I can vividly remember the thrill I felt when we found the stone for John and Margaret Bowness. It was just outside the main door of the tiny church at Cartmel Fell. And after reading the stone I suddenly found myself regarding them as real people rather than just names on my family tree.

The gravestone of John and Margaret Bowness

The gravestone of John and Margaret Bowness

Two of their children, Barbara and James (whose baptisms I had found) had died as young adults while, although I knew that the  family lived at Poolgarth in Cartmel Fell, I had no idea that they later moved away to Hood Ridding at Old Hutton some fifteen miles away, returning to be buried at Cartmel Fell several years later. This led us on a trip to Old Hutton where we found another family grave and where it turned out my great great grandmother (their daughter) had worked as a servant in her late teens.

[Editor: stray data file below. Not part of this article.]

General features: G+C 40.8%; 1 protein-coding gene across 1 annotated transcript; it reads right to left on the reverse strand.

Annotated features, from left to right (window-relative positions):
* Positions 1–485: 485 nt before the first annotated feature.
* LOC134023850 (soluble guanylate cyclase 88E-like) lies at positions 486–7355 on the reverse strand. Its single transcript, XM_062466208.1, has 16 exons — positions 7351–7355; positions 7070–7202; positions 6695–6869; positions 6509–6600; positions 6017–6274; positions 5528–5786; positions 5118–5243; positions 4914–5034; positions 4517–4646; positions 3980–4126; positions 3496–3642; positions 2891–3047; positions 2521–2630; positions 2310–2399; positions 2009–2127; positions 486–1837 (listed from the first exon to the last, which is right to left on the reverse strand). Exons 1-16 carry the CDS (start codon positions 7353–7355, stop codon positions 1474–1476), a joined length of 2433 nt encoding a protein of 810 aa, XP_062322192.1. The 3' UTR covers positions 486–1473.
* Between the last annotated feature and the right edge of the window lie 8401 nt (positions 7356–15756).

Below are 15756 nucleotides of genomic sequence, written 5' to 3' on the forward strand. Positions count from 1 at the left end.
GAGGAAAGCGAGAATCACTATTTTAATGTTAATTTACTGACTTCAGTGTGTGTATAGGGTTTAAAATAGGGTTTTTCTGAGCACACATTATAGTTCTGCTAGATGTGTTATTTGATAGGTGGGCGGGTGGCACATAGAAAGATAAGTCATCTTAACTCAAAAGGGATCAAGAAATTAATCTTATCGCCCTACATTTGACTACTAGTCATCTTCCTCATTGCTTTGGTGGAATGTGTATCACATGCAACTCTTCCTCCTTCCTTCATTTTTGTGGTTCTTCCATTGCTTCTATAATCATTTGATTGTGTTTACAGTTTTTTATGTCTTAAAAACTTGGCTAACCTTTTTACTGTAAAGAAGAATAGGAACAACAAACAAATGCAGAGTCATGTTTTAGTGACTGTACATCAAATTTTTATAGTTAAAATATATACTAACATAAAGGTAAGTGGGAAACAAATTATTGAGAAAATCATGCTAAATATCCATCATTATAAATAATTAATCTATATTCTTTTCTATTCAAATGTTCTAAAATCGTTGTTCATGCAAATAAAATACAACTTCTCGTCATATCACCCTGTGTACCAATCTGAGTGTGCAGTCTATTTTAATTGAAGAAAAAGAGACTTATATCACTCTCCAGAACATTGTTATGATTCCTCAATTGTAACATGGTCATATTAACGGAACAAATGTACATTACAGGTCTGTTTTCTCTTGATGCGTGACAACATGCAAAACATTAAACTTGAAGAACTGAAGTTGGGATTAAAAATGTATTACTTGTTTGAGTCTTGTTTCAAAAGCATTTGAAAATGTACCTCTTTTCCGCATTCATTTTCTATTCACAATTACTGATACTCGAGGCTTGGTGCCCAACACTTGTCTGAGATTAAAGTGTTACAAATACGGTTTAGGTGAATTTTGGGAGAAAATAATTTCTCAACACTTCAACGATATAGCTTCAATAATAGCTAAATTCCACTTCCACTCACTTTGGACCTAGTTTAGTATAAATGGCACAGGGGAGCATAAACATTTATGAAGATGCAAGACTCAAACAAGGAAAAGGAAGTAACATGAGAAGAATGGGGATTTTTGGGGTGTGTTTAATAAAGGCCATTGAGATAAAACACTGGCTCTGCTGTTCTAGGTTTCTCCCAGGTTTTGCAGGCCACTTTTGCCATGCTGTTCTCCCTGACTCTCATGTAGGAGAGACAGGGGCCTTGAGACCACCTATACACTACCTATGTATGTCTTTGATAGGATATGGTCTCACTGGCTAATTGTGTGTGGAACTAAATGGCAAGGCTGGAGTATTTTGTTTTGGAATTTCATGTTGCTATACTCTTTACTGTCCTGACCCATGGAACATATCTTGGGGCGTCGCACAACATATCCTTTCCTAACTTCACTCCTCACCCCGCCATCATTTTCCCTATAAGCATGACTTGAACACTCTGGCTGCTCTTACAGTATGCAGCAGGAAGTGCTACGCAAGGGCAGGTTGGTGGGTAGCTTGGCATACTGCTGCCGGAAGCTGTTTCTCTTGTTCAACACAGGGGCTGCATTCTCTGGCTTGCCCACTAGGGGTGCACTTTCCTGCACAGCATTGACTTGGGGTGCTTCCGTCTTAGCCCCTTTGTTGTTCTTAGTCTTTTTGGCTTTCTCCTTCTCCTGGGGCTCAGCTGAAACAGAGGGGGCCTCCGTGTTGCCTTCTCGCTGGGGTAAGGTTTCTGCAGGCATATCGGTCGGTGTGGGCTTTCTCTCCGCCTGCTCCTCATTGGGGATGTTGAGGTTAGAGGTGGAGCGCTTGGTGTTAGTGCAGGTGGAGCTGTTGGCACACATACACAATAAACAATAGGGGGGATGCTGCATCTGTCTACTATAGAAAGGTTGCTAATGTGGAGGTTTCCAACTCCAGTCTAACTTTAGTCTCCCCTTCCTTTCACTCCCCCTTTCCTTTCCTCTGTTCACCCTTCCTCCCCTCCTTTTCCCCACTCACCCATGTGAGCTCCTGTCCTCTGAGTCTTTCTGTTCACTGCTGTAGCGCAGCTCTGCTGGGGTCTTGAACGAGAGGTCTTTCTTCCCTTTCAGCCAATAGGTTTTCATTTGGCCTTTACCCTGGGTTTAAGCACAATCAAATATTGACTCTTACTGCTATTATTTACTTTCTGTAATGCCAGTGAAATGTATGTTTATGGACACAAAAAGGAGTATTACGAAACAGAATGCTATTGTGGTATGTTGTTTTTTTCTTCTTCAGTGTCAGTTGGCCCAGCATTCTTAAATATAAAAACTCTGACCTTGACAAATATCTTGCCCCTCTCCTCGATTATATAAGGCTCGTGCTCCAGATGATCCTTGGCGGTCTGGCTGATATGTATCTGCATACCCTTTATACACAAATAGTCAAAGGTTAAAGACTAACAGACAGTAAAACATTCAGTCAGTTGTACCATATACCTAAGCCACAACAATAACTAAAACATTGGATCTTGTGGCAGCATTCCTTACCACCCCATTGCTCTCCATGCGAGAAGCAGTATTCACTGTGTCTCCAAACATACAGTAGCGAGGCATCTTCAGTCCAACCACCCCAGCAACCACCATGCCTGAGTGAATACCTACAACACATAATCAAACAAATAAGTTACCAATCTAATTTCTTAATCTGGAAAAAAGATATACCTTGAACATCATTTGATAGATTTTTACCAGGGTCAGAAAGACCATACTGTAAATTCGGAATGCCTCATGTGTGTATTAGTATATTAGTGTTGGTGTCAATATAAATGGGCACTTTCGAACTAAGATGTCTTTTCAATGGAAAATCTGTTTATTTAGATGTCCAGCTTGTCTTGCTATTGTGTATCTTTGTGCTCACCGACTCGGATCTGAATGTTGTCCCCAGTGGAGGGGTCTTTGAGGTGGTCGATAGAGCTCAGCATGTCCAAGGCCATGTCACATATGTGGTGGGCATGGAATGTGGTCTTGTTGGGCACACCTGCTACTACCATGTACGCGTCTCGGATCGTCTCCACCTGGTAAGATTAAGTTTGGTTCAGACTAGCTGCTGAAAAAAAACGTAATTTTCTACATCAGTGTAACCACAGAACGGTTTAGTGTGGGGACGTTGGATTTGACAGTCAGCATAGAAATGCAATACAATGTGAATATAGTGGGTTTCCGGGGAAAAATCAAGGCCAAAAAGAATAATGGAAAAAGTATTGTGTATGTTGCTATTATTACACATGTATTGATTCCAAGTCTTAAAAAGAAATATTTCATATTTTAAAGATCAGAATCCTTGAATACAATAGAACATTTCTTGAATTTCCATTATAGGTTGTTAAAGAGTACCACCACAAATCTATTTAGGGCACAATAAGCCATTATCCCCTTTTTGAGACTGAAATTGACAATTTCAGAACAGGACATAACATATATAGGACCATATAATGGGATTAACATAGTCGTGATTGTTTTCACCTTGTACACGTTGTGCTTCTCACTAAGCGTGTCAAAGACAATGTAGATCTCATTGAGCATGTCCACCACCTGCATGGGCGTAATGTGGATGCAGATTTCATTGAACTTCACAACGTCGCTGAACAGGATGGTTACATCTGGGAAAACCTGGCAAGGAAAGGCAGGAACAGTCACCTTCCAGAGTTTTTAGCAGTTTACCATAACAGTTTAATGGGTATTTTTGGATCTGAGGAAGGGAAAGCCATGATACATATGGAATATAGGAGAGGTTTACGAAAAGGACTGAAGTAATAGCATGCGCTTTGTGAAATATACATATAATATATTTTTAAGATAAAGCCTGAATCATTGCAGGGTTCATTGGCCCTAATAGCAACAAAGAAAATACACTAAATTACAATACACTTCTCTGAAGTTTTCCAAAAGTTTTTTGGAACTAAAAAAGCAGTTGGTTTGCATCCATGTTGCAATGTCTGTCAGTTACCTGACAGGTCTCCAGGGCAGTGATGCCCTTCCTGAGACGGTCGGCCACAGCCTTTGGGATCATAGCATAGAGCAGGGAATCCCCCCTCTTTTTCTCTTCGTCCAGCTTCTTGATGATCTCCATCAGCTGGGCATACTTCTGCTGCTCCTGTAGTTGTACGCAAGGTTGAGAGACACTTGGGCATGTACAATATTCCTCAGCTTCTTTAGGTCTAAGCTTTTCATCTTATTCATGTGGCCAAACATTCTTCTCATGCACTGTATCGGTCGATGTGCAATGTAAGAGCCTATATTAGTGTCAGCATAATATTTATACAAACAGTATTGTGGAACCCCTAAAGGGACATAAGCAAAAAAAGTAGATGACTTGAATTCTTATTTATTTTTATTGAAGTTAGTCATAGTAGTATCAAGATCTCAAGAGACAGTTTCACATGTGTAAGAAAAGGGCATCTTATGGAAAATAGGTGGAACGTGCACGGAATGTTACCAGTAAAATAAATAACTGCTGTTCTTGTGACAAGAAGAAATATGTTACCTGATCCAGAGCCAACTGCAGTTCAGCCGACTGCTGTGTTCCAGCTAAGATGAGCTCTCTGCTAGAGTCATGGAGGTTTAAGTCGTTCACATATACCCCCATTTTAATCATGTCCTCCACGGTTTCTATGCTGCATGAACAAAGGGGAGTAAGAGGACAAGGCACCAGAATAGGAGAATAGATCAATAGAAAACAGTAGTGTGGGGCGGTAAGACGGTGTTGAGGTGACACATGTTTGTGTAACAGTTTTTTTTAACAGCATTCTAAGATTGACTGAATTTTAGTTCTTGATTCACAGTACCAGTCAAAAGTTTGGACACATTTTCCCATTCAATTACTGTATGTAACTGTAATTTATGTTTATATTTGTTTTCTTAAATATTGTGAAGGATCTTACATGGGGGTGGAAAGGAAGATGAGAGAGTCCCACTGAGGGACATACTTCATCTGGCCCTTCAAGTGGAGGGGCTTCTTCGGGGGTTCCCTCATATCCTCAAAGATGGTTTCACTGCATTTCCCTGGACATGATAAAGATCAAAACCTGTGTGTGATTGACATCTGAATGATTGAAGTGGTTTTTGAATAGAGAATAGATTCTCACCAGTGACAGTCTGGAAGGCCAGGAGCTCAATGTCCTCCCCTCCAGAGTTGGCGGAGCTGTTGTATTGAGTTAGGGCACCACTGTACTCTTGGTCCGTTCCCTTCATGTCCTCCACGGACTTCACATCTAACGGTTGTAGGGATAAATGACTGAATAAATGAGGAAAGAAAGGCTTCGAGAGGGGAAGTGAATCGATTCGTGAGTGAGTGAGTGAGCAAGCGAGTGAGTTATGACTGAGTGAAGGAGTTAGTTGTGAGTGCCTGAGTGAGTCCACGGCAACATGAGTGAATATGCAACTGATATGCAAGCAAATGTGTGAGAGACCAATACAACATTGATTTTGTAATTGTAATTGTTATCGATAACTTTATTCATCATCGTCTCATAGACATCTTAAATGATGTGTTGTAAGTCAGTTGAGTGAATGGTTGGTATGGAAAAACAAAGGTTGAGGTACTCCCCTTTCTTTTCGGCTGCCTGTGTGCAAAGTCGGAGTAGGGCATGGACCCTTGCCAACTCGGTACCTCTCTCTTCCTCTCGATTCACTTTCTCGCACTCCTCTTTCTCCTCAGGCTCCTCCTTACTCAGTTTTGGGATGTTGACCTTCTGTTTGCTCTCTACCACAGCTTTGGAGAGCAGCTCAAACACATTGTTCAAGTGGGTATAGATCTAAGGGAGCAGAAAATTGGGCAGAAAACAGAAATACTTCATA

In those days there was nothing online and our successful finds were relatively few in proportion to the number of hours we spent in churchyards! These days you can make a much more ordered and thorough search to see if your ancestors’ gravestones survive and to learn what is written on them – all  without stirring out of your house. One of the things I stress in my book is the importance of using your various death records in tandem and making the most of all online databases. Today there are numerous websites offering transcriptions of monumental inscriptions and burials while some websites also offer images of gravestones. And, although I still wholeheartedly exhort you to get out and visit your ancestor’s parish and hopefully experience the thrill of finding their grave too, doing your homework before you go can save you many man hours on the ground and will give you extra time to explore the rest of the town or village too.